But even if the numerical relevance of the visualization seems slightly impenetrable, the Dumpster charms the viewer with endless text excerpts demonstrating the banal beauty of love. Despite the large number of entries there seems to be practically no false positives, just endless teenage musings. And given the impeccable timing of releasing it on Valentine’s Day, you can’t fault it.

The Dumpster is a joint commission from Whitney Artport and Tate Online. Along with Turbulence these portals are becoming serious spaces for the creation and publication of more complex online works. Given the difficulty of exhibiting net-based art in a gallery context, even modestly paid commissions become a major incentive for the creation of new work. At the same time, it allows museums like the Tate and the Whitney to dabble in “experimental media” without committing to showing it in their physical spaces.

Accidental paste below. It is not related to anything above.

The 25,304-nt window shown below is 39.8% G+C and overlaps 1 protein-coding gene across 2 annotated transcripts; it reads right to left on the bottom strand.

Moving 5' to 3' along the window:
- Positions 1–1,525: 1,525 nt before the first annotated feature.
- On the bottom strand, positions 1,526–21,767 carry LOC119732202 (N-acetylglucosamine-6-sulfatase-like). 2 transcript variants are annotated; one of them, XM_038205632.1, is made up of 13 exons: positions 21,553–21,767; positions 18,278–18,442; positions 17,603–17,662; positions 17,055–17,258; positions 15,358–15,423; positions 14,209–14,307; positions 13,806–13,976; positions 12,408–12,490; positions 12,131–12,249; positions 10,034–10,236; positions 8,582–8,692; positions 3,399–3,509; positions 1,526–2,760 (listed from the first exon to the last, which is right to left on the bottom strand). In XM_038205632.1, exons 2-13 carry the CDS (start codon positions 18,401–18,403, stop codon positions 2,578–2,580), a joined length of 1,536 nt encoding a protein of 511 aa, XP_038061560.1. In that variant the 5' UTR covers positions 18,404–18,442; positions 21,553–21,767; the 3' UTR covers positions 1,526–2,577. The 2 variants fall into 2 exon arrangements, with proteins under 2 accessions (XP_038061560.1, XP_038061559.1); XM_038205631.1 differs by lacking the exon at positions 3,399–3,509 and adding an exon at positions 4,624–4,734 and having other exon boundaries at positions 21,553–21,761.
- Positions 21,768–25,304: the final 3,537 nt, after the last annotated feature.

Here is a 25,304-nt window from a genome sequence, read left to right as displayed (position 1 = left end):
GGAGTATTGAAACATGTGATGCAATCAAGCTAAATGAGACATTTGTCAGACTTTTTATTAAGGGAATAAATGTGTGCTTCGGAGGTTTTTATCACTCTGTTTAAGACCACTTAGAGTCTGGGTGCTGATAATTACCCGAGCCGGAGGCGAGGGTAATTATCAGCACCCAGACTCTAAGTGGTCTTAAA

Even Westwang: From Sites to Flows

Even Westvang: From Sites to Flows

Social networks are the bomb. You get intimate details on interesting people, you digg news stories, social bookmarks are del.icio.us and trackbacking is the new black. Any day now, you’ll be asking yourself: Dude, where’s my web site? All I have are these feeds and flows…

That’s the question Even Westvang posed in his lecture From Sites to Flows: Designing for the Porous web at the University of Oslo: “Do I still have a website, or do I maintain a series of f!ows in an ecology of services?”

Even recently helped start a new social network in Norway called [underskog.no-http://underskog.no], so he has lots of opportunity to ponder these questions, and better yet, what does it mean for designers. Graciously, Even has shared his thoughts as a downloadable PDF on his Polarfront site. Licensed with a Creative Commons license of course. It’s all very Web 2.0.